As convenient and inexpensive as timer drains can seem, though, they are unable to adjust to varying operating conditions and cannot effectively manage surges of condensate. These drains come with adjustable discharge timing options. Preventive maintenance includes pressing a test button to check operation, making sure the drain is not clogged, and (depending on the design) cleaning the drain’s inlet strainer. Having to repeatedly adjust timer drains is another drawback. If drains interval and duration are set for worst-case conditions, excessive compressed air loss results when the drain opens more frequently and for longer periods than needed.
Demand Drains Offer Intelligence
Intelligent by design, demand (zero-loss) drains filter collected condensate without exhausting compressed air and automatically monitor ambient conditions and system fluctuations. Demand drains discharge condensate on demand, and so they adjust to fluctuations in ambient conditions. In extremely cold weather, some types of demand drains require an optional heating element to prevent freezing.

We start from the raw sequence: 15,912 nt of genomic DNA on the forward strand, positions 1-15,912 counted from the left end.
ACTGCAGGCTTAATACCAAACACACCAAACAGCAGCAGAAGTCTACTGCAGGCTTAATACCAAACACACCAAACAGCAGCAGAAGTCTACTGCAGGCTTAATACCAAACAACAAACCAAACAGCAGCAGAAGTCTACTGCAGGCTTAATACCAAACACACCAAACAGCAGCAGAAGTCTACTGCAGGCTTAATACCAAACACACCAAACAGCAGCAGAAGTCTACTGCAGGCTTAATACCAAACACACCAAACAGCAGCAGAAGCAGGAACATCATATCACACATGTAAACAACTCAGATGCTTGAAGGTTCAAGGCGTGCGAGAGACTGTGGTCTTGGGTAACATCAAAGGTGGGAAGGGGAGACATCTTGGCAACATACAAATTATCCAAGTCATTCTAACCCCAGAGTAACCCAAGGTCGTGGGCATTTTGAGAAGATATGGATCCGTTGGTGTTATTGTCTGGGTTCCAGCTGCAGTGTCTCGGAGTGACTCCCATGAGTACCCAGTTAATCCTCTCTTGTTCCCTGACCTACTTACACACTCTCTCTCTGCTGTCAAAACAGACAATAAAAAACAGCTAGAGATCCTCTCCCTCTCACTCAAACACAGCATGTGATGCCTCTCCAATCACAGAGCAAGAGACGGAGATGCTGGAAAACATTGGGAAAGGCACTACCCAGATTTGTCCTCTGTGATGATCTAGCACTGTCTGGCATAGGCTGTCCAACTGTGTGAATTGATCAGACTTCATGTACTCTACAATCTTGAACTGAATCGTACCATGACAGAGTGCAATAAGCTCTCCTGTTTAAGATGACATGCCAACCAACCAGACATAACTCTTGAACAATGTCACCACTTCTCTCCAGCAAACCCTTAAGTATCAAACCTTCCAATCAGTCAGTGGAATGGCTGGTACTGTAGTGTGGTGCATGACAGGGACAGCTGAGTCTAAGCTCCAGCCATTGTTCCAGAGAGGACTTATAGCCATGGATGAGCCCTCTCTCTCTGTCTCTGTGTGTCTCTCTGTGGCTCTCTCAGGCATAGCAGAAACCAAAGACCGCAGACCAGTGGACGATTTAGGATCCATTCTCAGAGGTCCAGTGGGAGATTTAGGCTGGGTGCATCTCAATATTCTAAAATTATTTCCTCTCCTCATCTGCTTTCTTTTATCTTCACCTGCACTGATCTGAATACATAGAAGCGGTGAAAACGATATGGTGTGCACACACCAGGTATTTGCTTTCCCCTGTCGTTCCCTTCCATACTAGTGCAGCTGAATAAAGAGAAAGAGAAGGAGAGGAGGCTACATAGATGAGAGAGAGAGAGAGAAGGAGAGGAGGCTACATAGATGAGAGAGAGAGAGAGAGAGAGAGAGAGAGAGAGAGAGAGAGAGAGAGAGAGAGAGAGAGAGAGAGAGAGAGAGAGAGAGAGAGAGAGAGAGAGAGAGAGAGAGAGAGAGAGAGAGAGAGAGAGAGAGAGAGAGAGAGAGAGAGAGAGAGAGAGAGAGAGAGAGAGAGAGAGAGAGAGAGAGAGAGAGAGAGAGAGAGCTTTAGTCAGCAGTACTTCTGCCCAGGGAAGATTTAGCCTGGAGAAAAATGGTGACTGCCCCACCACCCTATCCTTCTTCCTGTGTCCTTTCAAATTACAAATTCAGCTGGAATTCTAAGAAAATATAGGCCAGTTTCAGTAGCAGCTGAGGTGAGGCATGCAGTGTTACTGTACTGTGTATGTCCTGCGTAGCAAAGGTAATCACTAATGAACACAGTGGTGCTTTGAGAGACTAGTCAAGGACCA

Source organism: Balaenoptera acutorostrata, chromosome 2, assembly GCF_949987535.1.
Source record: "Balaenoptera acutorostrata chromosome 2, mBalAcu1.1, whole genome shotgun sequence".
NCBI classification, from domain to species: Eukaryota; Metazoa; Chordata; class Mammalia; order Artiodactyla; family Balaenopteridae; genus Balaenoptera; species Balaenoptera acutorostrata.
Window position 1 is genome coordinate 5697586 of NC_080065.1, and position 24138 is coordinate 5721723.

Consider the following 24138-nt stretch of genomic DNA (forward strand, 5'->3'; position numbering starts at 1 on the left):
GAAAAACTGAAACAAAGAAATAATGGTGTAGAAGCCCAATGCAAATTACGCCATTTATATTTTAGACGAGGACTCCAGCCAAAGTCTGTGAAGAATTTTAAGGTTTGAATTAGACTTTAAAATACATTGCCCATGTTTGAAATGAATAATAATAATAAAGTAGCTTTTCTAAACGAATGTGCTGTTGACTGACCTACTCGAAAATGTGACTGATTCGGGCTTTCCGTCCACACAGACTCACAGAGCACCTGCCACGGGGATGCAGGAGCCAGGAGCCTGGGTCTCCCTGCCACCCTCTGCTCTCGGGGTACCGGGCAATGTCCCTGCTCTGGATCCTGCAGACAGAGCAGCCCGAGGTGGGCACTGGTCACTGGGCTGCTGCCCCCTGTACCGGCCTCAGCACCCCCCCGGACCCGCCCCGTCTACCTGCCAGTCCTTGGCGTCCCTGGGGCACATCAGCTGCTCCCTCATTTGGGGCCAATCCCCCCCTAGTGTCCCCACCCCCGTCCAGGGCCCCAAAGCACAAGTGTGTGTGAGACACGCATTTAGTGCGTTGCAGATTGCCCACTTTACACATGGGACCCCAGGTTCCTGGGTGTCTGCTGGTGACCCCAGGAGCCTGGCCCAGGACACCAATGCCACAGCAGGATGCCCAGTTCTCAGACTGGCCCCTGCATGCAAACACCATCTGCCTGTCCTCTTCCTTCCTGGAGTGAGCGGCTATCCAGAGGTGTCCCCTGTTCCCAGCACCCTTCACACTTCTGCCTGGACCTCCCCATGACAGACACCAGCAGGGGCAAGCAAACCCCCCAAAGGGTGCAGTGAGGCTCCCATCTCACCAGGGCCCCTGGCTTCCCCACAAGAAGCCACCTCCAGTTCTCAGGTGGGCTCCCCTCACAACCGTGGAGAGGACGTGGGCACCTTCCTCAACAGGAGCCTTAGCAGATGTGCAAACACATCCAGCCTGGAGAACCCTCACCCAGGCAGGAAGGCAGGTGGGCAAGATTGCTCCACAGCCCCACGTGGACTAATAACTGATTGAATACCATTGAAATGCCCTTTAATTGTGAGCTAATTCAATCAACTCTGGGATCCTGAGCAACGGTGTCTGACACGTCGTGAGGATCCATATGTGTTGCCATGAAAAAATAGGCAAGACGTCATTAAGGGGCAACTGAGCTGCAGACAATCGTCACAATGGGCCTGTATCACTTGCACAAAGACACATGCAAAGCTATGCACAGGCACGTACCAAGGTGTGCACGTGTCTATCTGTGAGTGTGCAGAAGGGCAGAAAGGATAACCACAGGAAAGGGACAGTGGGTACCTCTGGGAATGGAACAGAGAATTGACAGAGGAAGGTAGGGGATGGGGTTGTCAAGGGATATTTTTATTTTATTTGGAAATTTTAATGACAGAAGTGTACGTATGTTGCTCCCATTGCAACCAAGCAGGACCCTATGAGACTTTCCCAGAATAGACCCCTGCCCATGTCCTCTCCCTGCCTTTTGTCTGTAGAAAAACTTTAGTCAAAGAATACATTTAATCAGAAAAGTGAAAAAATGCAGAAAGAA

Demand drains have become increasingly popular not only for their precise functionality, but also for their high energy efficiency. Increased efforts to eliminate wasted air and create more energy-efficient systems has led plant managers to recognize the improved energy savings of these reliable drain options. The initial cost of a demand drain will exceed that of a timer or manual drain but, in most cases, will pay for itself within a year of purchase or sooner.
A demand drain may be the best choice if:
• ambient conditions and the size of the compressor generate substantial condensate,
• the requirement for high air quality is essential,